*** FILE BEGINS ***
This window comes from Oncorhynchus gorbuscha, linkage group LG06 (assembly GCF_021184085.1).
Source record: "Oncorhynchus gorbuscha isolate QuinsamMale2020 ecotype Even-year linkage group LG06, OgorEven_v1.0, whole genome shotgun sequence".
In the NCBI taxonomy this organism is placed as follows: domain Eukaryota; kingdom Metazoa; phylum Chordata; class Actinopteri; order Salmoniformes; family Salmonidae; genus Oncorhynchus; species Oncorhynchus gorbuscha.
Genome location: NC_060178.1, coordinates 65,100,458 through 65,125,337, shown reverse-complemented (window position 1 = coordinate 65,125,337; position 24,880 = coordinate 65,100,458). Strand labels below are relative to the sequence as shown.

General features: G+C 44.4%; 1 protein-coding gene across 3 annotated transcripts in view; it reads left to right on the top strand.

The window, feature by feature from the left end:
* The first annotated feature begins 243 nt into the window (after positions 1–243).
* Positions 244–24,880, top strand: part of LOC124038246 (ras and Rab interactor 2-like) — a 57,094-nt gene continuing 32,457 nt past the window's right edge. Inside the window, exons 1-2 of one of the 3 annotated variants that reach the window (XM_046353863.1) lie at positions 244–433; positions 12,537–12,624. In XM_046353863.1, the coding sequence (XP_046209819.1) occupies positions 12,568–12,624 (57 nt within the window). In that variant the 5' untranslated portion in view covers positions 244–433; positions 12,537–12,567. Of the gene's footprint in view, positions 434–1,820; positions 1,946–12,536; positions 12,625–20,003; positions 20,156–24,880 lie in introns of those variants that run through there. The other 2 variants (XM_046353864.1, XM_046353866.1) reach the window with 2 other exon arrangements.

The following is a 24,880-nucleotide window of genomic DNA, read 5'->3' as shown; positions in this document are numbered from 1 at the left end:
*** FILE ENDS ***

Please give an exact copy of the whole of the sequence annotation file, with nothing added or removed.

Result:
This window comes from Oncorhynchus gorbuscha, linkage group LG06 (assembly GCF_021184085.1).
Source record: "Oncorhynchus gorbuscha isolate QuinsamMale2020 ecotype Even-year linkage group LG06, OgorEven_v1.0, whole genome shotgun sequence".
In the NCBI taxonomy this organism is placed as follows: domain Eukaryota; kingdom Metazoa; phylum Chordata; class Actinopteri; order Salmoniformes; family Salmonidae; genus Oncorhynchus; species Oncorhynchus gorbuscha.
Genome location: NC_060178.1, coordinates 65,100,458 through 65,125,337, shown reverse-complemented (window position 1 = coordinate 65,125,337; position 24,880 = coordinate 65,100,458). Strand labels below are relative to the sequence as shown.

General features: G+C 44.4%; 1 protein-coding gene across 3 annotated transcripts in view; it reads left to right on the top strand.

The window, feature by feature from the left end:
* The first annotated feature begins 243 nt into the window (after positions 1–243).
* Positions 244–24,880, top strand: part of LOC124038246 (ras and Rab interactor 2-like) — a 57,094-nt gene continuing 32,457 nt past the window's right edge. Inside the window, exons 1-2 of one of the 3 annotated variants that reach the window (XM_046353863.1) lie at positions 244–433; positions 12,537–12,624. In XM_046353863.1, the coding sequence (XP_046209819.1) occupies positions 12,568–12,624 (57 nt within the window). In that variant the 5' untranslated portion in view covers positions 244–433; positions 12,537–12,567. Of the gene's footprint in view, positions 434–1,820; positions 1,946–12,536; positions 12,625–20,003; positions 20,156–24,880 lie in introns of those variants that run through there. The other 2 variants (XM_046353864.1, XM_046353866.1) reach the window with 2 other exon arrangements.

The following is a 24,880-nucleotide window of genomic DNA, read 5'->3' as shown; positions in this document are numbered from 1 at the left end: